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Shall burning Ætna, if a sage requires, Forget to thunder, and recal her fires ? On air or sea new motions be imprest,
But still this world (so fitted for the knave)
say, Or he whose virtue sigh’d to lose a day?
• But sometimes virtue starves, while vice is fed.' What then : is the reward of virtue bread ? 150 That vice may merit, 'tis the price of toil ; The knave deserves it, when he tills the soil ; The kpave deserves it, when he tempts the main, Where folly fights for kings, or dives for gain. The good man may be weak, be indolent ; 155 Nor is his claim to plenty, but content. But grant him riches, your demand is o'er ? * No-shall the good want health, the good want pow'r ??
Add health, and pow'r, and ev'ry earthly thing ; Why bounded pow'r? why private ? why no king ?? Nay, why external for internal giv’n ?
What nothing earthly gives, or can destroy,
175 Yet sigh’st thou now for apples and for cakes ? Go, like the Indian, in another life Expect thy dog, thy bottle, and thy wife : As well as dream such trifles are assign'd, Ag toys and empires, for a god-like mind; 180 Rewards, that either would to virtue bring No joy, or be destructive of the thing : How oft by these at sixty are undone The virtues of a saint at twenty-one ! To whom can riches give repute or trust,
185 Content or pleasure ; but the good and just ? Judges and senates have been bought for gold, Esteem and love were never to be sold. Oh fool! to think God hates the worthy mind, The lover and the love of human-kind,
190 Whose life is bealthful, and whose conscience clear, Because he wants a thousand pounds a year. Honour and shame from no condition rise ; Act well your part, there all the honour lies. Fortune in men hath some small diff'rence made, 195 One flaunts in rags, one flutters in brocade,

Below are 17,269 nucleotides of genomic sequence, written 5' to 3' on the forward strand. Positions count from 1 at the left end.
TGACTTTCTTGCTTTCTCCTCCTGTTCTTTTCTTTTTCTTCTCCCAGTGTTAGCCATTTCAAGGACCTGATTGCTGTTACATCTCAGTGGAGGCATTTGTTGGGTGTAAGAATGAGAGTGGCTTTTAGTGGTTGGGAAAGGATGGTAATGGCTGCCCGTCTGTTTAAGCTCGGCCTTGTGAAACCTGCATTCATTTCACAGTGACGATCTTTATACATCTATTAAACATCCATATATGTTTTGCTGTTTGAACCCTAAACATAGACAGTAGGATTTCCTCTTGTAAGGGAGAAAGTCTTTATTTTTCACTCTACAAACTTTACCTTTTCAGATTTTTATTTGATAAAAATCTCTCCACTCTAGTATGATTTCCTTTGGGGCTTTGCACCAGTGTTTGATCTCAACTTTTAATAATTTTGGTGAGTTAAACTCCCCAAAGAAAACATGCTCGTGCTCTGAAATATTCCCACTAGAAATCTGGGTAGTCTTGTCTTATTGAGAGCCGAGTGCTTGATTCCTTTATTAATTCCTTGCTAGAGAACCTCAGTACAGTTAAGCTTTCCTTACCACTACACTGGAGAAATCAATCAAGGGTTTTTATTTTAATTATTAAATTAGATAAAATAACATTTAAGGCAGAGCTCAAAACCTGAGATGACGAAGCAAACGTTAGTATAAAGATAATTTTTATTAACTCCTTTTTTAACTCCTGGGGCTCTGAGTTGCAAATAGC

The cobler apron'd, and the parson gown'd,
Look next on greatness , say where greatness lies ? * Where, but among the heroes and the wise ?? Heroes are much the same, the point's agreed, From Macedonia's madman to the Swede ; 220 The whole strange purpose of their lives, to find, Or make, an enemy of all mankind ! Not one looks backward, .onward still he goes, Yet ne'er looks forward farther than his nose. No less alike the politic and wise,
225 All sly slow things, with circumspective eyes : Men in their loose unguarded hours they take, Not that themselves are wise, but others weak. But grant that those can conquer, these can cheat ; 'Tis phrase absurd, to call a villain great :
230 Who wickedly is wise, or madly brave, Is but the more a fool, the more a knave.
Who poble ends by noble means obtains,
What's fame i a fancy'd life in other's breath,
In parts superior what advantage lies ? Tell (for you can) what is it to be wise ? 260 'Tis but to know how little can be known ; To see all other's faults, and feel our own : Condemn'd in bus'ness, or in arts to drudge, Without a second, or without a judge. Truths would you teach, or save a sinking land ? 265 All fear, none aid you, and few understand. Painful pre-eminence ! yourself to view Above life's weakness, and its comforts too.
Bring then these blessings to a strict account ; Make fair deductions, see to what they 'mount, 370
How much of other each is sure to cost ;
290 Mark what wretched steps their glory grows, From dirt and sea-weed as proud Venice rose ; In each how guilt and greatness equal ran, And all that rais'd the hero, sunk the man. Now. Europe's laurels on their brows behold, 295 But stain'd with blood, or ill exchang'd for gold : Then see them broke with toils, or sunk in ease, Or ipfamous for plunder'd provinces. Oh wealth ill fated ! which no act of fame E’er taught to shine, or sanctify'd from shame ! 300 What greater bliss attends their close of life? Some greedy minion, or imperious wife, The trophy'd arches, story'd halls invade, And baunt their slumbers in the pompous shade. Alas t not dazzled with their noon-tide ray, 305 Compute the morn and ev’ning to the day ; The whole amount of that enormous fame, A tale, that blends their glory with their shame!